Dockerfile is for:
Dockerfileis a text document that contains all the commands a user could call on the command line to assemble an image.
- Docker reference documentation
Here are the most important commands that we’ll be using to create our image:
FROMinitializes a new image based on an existing image. Alternatively,
FROM scratchcan be used.
COPYcopies files from the build context (which is usually the directory in which the
Dockerfileresides) into the image.
ENVsets persistent environment variables.
RUNexecutes one or more shell commands.
Each command in a Dockerfile creates a new layer of the final image. I don’t want to go into the internals of Docker too much but for our purpose, it is desirable to keep the number of total layers as low as possible. If you are interested in how exactly layers work, I find that this short article gives a better explanation than the official Docker documentation
In some cases the files you deploy on a production machine will be pretty much identical to your source code repository. Languages such as PHP and Ruby are interpreted at runtime; they don’t need to be compiled before they can be executed.
Elixir, on the other hand, is a compiled language and always requires a dedicated build phase. During the build phase you need files and programs that are not necessary in order to run the application: Mix, Git and your source code all don’t need to be available on your production system.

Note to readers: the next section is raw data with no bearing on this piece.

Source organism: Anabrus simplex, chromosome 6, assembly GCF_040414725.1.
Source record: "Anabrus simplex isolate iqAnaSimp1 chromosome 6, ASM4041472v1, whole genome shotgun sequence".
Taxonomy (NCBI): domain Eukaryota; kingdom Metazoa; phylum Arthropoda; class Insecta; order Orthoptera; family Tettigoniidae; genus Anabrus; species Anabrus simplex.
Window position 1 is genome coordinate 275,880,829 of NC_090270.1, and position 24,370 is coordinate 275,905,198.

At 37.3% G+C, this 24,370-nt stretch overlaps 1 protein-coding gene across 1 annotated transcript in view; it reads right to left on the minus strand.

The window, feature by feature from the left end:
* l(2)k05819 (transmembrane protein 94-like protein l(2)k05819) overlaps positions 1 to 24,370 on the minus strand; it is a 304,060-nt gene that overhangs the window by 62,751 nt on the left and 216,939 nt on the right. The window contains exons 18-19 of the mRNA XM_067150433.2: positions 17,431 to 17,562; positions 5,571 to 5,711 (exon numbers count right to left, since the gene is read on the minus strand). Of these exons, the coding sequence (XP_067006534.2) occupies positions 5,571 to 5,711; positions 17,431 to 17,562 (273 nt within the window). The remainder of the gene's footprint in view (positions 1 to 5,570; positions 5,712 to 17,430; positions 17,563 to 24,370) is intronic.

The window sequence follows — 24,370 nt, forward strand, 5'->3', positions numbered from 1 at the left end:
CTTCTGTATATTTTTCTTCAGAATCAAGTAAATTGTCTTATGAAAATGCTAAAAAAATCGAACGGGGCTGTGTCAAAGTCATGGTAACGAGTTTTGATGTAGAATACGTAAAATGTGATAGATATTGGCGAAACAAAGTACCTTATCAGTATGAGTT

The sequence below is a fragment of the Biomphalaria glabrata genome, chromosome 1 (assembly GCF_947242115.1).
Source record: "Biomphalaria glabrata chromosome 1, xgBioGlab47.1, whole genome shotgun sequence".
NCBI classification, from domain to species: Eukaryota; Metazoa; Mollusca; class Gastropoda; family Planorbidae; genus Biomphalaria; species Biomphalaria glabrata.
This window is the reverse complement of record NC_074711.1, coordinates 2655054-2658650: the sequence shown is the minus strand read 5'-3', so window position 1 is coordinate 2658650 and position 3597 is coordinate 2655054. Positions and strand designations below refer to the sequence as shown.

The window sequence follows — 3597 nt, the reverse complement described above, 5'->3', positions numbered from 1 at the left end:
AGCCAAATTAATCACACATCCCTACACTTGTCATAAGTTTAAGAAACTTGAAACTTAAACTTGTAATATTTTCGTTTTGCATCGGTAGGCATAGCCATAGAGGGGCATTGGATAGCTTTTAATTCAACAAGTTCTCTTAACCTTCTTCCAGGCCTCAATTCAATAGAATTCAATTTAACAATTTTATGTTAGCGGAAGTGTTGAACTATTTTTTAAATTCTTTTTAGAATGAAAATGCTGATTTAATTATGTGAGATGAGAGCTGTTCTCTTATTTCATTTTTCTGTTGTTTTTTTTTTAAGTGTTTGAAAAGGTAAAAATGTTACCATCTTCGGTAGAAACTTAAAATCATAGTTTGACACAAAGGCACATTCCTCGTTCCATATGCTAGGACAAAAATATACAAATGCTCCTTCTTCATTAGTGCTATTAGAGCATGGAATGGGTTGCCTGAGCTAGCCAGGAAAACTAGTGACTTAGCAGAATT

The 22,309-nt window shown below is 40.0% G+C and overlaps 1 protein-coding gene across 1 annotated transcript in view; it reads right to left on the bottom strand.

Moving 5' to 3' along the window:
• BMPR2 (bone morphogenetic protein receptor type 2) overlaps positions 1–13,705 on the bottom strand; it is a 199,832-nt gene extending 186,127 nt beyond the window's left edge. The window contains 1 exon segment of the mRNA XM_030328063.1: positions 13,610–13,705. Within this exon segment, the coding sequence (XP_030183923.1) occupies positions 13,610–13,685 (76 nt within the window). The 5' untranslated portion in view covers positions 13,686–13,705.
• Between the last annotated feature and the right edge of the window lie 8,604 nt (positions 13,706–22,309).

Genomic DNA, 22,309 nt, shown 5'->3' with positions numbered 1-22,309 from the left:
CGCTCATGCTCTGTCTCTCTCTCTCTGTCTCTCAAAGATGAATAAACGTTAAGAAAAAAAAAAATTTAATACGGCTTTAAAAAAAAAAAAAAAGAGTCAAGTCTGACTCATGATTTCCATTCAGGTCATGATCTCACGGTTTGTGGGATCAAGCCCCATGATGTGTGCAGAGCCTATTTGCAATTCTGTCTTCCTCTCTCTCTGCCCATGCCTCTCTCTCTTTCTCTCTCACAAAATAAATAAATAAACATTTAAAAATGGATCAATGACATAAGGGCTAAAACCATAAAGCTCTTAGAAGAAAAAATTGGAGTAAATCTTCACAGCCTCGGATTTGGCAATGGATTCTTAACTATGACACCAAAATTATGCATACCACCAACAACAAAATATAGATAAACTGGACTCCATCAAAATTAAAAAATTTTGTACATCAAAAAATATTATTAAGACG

This is where Docker’s multi-stage builds come in handy: You can set up environments for building your application that are not going to be part of your final deployment container.
How do multi-stage builds work? Easy: Every
FROM command in your
Dockerfile initializes a new stage. Later stages can copy files from previous stages. The last stage becomes your final image while all other stages are discarded.
Ready, Set …
I have created a little Elixir application that does nothing but print out the current time. Let’s put this amazing work of software engineering into a Docker container!
git clone https://github.com/wmnnd/elixir-docker-guide
The Build Stage
Start by creating a file called
Dockerfile in the project’s root folder.
The first step is to pick an existing image from Docker Hub for the build phase: Let’s go with Paul Schoenfelders’s awesome